The Alabama House of Representatives met in Montgomery to consider legislation as the 2020 legislative session winds down. The House has yet to act on either budget, but that is scheduled to change Thursday, when they pass both the state general fund (SGF) and education trust fund (ETF) budgets.
House Ways and Means General Fund Chairman Steve Clouse (R-Ozark) asked, “Are we going to do both budgets?”
Speaker of the House Mac McCutcheon (R-Monrovia) answered, “Tomorrow will be a long day.”
McCutcheon advised members that they probably need to get a hotel room in Montgomery on Thursday night.
Many legislators are driving back and forth between their homes and the Statehouse due to COVID-19 concerns.
On Wednesday, the House passed 31 of members uncontested local bills. The Senate similarly addressed local legislation. These are bills that apply to just one county, city, or town.
Alabama has an arcane budgeting system where over 93 percent of state revenues are earmarked and there are multiple pots of money.
The SGF funds about 80 non-education state agencies. Many of the state agencies also have their own revenue streams. Insurance taxes, sales taxes, use taxes, interest on the Alabama Trust Fund, etc. all flow into the SGF.
The ETF funds education. K-12 education, the state two-year college system, and higher education are all funded in the education budget. State income tax dollars are all earmarked for education. The ETF also collects some sales, use, and ad valorem taxes.
The state also has $billions in income that are outside of the budgeting process. By far the largest income source for Alabama state government is federal dollars, though most of that is for specific purposes such as: roads, public health, Medicaid, etc.
Tuesday the Alabama Senate passed the 2021 state general fund budget (SGF). Despite the economic fallout from the forced economic downturn, the Senate passed a $2,391,206,601 SGF budget, a $168,860,692 increase over the 2020 budget of $2,222,345,909. The House Ways and Means General Fund Committee has amended the Senate passed version of the budget, so it will still have to go back to the Senate for them to either concur to the House changes or send the SGF to a conference committee.
The ETF also shows an increase over the 2020 budget. The 2021 ETF is $7,217,422,487, a $91,527,235 increase over the 2020 ETF. This is the largest education budget in state history: but is far less than what legislators expected in February when the legislative sessions began.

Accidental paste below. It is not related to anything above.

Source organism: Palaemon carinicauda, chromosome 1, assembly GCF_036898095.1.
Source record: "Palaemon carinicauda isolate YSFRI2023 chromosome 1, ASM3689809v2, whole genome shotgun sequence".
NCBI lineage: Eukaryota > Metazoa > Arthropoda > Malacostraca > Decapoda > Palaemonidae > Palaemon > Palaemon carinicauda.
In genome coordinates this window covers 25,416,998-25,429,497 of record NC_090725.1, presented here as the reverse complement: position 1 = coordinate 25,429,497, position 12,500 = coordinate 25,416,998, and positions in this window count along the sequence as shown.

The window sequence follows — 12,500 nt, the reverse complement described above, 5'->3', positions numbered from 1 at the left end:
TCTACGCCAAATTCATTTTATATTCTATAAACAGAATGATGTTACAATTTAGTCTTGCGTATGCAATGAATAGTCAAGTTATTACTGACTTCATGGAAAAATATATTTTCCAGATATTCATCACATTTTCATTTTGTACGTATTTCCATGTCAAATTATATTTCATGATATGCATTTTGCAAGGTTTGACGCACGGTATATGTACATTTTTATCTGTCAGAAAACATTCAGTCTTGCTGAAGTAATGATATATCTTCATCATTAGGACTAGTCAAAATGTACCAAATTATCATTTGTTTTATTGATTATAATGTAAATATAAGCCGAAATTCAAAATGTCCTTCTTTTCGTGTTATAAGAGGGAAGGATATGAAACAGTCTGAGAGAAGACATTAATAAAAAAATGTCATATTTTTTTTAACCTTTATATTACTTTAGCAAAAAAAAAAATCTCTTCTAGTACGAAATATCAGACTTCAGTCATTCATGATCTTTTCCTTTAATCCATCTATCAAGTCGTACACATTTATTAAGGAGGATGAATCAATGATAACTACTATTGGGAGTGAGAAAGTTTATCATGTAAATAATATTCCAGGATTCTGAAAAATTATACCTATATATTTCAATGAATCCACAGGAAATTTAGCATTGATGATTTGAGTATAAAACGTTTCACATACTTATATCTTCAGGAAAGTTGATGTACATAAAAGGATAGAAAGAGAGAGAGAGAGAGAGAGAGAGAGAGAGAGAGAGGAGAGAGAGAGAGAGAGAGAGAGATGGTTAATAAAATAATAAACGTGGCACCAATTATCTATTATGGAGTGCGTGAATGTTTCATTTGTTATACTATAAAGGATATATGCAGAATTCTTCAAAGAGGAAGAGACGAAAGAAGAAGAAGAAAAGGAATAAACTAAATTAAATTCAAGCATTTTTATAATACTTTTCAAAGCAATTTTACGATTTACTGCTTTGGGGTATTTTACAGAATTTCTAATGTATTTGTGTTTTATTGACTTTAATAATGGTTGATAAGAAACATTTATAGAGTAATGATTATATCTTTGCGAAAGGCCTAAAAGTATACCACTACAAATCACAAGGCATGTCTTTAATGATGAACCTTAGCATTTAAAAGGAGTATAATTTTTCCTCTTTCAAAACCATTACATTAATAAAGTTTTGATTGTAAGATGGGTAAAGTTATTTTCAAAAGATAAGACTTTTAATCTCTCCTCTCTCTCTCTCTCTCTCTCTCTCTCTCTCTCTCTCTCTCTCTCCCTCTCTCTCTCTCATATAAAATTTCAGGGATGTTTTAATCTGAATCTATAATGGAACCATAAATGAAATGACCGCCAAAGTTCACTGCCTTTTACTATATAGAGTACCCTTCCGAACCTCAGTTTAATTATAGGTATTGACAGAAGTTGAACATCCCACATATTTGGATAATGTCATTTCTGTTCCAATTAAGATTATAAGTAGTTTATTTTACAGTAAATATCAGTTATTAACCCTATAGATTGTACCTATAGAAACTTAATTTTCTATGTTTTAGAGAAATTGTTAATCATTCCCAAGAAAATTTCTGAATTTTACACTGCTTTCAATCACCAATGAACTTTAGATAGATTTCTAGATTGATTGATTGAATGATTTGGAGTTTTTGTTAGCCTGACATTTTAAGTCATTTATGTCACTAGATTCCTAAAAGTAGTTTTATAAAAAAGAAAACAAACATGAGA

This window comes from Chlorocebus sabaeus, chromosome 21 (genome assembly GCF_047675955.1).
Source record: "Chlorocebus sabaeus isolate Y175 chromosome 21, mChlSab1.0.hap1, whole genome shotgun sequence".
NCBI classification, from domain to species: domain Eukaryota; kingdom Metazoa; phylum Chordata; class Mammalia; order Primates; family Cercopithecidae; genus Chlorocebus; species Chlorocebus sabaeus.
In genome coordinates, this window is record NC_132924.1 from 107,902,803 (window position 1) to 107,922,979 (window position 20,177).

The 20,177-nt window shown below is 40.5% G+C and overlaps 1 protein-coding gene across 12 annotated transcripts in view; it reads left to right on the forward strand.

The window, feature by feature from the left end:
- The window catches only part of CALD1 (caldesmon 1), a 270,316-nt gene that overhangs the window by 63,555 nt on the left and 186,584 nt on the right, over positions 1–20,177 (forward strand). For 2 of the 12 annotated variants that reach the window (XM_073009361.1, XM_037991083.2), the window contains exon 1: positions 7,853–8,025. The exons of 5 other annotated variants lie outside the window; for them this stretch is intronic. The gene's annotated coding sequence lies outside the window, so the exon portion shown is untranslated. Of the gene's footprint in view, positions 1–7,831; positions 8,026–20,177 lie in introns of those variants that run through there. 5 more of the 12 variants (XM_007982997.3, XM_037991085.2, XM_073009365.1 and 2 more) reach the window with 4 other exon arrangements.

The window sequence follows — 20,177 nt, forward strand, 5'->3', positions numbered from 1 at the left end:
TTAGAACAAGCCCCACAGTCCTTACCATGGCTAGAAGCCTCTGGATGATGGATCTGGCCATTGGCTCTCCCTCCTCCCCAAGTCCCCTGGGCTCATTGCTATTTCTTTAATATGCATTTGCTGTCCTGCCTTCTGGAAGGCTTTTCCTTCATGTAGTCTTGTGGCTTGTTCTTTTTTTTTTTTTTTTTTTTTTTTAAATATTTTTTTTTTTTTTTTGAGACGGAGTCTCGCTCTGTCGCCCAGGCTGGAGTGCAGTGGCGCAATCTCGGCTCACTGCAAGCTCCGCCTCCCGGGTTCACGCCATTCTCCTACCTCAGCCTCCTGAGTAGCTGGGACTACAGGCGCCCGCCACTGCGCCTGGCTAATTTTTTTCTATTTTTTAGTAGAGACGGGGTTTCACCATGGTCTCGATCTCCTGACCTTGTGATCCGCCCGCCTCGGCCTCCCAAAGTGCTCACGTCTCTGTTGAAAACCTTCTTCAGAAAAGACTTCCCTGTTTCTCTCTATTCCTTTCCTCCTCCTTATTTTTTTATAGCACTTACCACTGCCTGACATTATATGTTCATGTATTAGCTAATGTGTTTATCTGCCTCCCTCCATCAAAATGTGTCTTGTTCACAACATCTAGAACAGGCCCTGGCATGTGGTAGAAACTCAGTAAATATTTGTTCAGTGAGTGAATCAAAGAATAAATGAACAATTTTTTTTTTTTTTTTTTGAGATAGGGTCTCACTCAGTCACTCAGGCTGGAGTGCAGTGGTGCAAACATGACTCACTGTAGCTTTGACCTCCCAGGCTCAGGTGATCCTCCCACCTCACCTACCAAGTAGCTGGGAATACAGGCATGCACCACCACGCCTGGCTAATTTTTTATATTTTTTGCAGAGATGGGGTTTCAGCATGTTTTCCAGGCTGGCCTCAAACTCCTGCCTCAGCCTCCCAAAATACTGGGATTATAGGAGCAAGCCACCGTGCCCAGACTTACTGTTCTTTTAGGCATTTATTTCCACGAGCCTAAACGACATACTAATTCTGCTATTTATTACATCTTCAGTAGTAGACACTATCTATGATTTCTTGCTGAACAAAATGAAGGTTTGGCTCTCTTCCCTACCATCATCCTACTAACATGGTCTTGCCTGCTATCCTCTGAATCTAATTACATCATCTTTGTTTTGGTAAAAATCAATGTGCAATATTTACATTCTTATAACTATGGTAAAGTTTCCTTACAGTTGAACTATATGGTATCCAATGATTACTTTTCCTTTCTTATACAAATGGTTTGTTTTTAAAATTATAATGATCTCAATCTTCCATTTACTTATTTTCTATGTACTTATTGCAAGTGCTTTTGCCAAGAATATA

K-12 education is slated to get $4,952,141,395 a $71,564,486 increase from 2020. Higher education is budgeted to get $1,837,442,288, a $29,898,018 increase over 2020. Other state agencies with an appropriation from the ETF are budgeted to receive $427,838,804 a $9,935,269 cut from 2020.
In 2020 K-12 got 68.49 percent of the ETF funds. In 2021 that increased to 68.61 percent, a 0.12 percent increase. Higher ED received 25.37 percent of the funds in 2020. In 2021 that increases to 25.46 percent of the ETF. In 2020 other agencies received 6.14 percent increase. Those agencies were cut to just 5.93 percent of the ETF.
The House has to pass the ETF, before it can go to the Senate for their consideration.
Critics of the budgeting process have questioned the assumptions in both of these budgets. In February the economy was growing, stocks were up, and unemployment was at record lows. In March the rapidly spreading coronavirus global pandemic led to President Donald J. Trump (R) and the nation’s governors to shut down the economy.
The shutdowns have resulted in a global economic collapse. Oil prices have plummeted to record lows due to the lack of demand. Legislators are hoping that the economy can reopen and that it can snap back to something near what it was in February. The coronavirus continues to be a drag on the economy. 74,807 Americans have already died from COVID-19, including 2,528 on Wednesday.
If this turns into a long, protracted recession, state revenues could fall to their lowest levels in years. The ETF has hundreds of millions in reserves in the rolling reserve and the technology fund that could be still be accessed. A deep and protracted recession could require legislators to come back in special session to prorate the budgets.
The Senate wants to pass a number of bills to deal with the coronavirus crisis. The House, on the other hand, insists that they will only pass budgets and local bills. Unless that changes, this session could end as early as Friday.